Presentation on theme: "Lord of the Flies Analysis Guide. Bildungsroman A story where the protagonist comes of age A sensitive person who looks for answers in a complicated situation."— Presentation transcript:
Lord of the Flies Analysis Guide
Bildungsroman A story where the protagonist comes of age A sensitive person who looks for answers in a complicated situation. An emotional loss usually leads the protagonist on his/her journey.
Deux ex Machina A situation where a seemingly unsolvable situation is resolved abruptly through an unexpected sourcs Technically, “GOD in the MACHINE” Popularized by Aristotle
Christ Figure: Birth Character is born in a unique manner. Mother is self sacrificing and virtuous. Derivative of the name “Mary” Divine or royal father Name is Chris, Christopher, or initials JC Childhood is vague up until age 30 Character is considered far away from home or out of place
Christ Figure: Characteristics Misunderstood, considered to be crazy or odd Sensitive or sympathetic to others Champions the hungry or desperate Often sees a ‘truth’ that no one else can Surrounded or associated with light
Christ Figure: Actions Performs ‘miracles’ Celibate Possesses a ‘dual identity’ of something mortal and immortal Persecuted or punished for ideals, which are generally associated with justice or truth
Christ Figure: Actions Character represents hope to others Able to converse with the devil or evil force. This force to tempt the character away from his ideals Is betrayed by those close to him, or is denied by others who know him Character has a ‘cross to bear’as emotional or physical issue Surrounding characters utter “God”, “my God”, or “Jesus Christ!” around him
Christ: Appearance Receives injury on the forehead, palms, hands and feet, or the breast Appears poor through tattered clothes or barefoot Character is portrayed with arms spread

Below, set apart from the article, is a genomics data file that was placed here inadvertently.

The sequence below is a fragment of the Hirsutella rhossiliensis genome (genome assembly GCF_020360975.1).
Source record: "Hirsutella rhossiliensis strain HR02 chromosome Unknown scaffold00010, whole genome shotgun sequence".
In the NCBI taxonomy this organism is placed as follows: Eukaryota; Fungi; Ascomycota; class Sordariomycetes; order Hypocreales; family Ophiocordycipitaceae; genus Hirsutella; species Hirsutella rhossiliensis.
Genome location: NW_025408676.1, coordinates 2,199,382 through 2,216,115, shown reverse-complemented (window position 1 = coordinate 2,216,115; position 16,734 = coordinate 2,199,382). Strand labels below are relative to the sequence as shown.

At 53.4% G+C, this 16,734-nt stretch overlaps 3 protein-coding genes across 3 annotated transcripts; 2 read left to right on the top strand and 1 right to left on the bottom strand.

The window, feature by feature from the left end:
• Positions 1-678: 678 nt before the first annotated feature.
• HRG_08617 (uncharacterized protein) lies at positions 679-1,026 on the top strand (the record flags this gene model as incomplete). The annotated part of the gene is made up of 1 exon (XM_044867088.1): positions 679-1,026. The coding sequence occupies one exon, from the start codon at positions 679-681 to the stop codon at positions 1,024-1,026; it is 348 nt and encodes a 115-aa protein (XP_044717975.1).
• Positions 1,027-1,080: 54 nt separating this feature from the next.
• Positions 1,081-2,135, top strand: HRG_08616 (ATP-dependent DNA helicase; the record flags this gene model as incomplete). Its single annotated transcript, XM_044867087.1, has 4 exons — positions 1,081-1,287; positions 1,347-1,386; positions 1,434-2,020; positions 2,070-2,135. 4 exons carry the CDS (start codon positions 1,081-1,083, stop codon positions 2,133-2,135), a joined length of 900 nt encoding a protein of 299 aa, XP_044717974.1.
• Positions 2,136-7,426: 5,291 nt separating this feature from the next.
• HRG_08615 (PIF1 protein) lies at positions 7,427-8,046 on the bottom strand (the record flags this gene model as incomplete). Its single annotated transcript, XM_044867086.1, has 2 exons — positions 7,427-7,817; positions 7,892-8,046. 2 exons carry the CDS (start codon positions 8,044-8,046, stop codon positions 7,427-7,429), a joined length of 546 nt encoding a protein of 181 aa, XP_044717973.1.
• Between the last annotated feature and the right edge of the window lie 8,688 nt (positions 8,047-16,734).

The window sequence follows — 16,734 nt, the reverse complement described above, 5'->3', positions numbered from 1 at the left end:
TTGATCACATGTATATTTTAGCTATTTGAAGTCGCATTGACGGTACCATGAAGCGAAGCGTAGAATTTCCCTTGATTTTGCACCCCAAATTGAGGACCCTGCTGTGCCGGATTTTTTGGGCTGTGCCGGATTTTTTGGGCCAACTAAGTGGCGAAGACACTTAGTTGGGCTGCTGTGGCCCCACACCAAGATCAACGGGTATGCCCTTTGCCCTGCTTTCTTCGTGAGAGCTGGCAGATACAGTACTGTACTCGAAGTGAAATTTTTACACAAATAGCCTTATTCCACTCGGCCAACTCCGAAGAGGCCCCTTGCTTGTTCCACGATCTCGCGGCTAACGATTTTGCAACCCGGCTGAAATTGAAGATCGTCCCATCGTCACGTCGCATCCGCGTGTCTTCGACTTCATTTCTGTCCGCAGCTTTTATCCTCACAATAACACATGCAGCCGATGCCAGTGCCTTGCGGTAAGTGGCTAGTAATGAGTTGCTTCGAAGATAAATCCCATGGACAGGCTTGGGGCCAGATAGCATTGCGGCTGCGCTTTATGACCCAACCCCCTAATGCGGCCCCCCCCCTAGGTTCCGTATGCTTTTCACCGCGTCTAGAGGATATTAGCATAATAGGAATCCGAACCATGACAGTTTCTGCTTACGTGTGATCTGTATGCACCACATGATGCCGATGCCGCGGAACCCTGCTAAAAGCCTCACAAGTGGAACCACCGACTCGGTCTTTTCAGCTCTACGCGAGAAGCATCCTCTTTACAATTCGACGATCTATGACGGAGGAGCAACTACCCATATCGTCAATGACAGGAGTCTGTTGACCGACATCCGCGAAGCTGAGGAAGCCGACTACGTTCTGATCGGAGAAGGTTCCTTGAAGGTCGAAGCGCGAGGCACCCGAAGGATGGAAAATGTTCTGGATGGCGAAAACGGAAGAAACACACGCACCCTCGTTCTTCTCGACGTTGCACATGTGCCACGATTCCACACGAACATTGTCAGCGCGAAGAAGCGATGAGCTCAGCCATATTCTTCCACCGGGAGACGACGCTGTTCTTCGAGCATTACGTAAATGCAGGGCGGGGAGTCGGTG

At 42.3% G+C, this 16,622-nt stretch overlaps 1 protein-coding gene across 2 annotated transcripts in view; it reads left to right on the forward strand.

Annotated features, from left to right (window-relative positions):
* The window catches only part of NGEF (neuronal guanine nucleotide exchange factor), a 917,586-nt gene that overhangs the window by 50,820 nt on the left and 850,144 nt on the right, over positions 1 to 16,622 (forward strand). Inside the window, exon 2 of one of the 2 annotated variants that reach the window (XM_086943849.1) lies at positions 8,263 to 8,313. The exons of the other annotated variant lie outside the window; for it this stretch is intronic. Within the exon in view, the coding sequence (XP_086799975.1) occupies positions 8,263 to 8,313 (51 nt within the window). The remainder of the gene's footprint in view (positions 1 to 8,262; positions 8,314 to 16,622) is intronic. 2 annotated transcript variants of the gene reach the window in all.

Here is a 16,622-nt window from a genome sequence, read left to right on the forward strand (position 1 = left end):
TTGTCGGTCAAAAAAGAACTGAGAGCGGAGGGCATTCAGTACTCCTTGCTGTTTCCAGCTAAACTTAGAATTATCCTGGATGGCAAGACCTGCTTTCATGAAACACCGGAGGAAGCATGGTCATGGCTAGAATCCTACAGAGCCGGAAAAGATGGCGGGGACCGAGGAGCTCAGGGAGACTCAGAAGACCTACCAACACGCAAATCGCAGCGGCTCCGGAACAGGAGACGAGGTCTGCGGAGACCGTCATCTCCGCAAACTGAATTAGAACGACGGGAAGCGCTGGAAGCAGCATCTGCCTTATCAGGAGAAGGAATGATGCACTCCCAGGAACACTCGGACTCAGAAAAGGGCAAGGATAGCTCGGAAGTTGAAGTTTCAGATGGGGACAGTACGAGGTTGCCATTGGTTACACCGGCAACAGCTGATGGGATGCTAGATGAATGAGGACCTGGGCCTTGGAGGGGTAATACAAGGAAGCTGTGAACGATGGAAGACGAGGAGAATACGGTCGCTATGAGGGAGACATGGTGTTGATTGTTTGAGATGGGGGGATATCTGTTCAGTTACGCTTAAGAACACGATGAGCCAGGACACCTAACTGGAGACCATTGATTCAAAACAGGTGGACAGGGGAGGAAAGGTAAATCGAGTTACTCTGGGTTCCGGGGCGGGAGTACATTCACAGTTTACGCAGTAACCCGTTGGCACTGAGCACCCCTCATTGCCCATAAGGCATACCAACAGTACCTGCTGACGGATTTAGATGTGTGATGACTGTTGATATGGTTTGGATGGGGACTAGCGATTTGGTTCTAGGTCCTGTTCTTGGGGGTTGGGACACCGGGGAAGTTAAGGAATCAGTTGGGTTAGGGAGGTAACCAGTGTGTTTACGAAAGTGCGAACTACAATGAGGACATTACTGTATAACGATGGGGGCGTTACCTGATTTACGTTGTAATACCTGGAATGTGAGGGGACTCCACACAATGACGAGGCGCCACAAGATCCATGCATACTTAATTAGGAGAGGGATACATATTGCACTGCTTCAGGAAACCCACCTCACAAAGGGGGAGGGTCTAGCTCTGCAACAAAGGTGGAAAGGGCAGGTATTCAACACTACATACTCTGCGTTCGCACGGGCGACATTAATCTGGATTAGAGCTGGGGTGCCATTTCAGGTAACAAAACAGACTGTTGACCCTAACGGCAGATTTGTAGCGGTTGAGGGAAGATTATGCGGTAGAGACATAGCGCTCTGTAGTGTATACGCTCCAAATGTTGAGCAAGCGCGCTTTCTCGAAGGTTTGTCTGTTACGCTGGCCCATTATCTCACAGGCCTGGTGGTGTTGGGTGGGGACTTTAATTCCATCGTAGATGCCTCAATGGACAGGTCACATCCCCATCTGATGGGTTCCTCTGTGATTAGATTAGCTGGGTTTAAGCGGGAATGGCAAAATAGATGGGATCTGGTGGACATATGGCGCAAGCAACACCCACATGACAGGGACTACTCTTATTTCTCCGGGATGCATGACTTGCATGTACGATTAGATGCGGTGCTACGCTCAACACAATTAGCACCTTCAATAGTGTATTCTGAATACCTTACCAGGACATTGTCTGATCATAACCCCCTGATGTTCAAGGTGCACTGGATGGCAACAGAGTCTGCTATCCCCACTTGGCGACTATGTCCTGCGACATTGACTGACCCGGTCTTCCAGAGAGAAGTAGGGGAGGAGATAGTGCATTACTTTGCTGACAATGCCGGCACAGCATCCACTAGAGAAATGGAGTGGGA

Christ: Death Character dies in a way associated with his or her ideals Unjust death The character is reborn or returns from death-- physically or emotionally
Christ Figures: Examples Superman I, II James Cole from 12 Monkeys John Connor in Terminator Blade John Locke from “Lost” Gandolf from Two Towers
Who Needs a Break? Who: used as the subject in a dependent or independent clause Whom: used as an object Titles: all words are capitalized except for articles and prepositions. LIVE IT, LEARN IT, LOVE IT
Group Think What are the elements, dangers, and powers of ‘group think’? ‘Group Think’ is when the mob moves relentlessly with limited social norm awareness or morality
Group Think Abilene Paradox: a group of people collectively decide on a course of action that is opposite of the preferences of any individual. The individual does not, therefore, raise any objection.
Group Think Ochlocracy: Mob rule-- decisions are made by a mass of people
Group Think Deindividuation: Individuals loosen or forego their moralities, ideals, and opinions and adopt blindly those of the group
Ch 6,7 Questions: Copy them and answer 1.What is the ‘sign’ from the adult world at the beginning of CH6? 2.Who discovers it? What do they believe they have found? 3.What does Simon assure Ralph, to which Ralph responds, “You’re batty”? WHAT DOES HE MEAN? 4.Describe Ralph’s actions as he participates in the hunt reenactment 5.Who goes to tell Piggy that they will be out past dark? What does this represent about Piggy?
CH8 questions:Copy and answer WHAT HAPPENS that makes Jack form his own tribe? What does Jack do with the sow’s head, and WHY? With whom does Simon have a conversation at the end of CH8?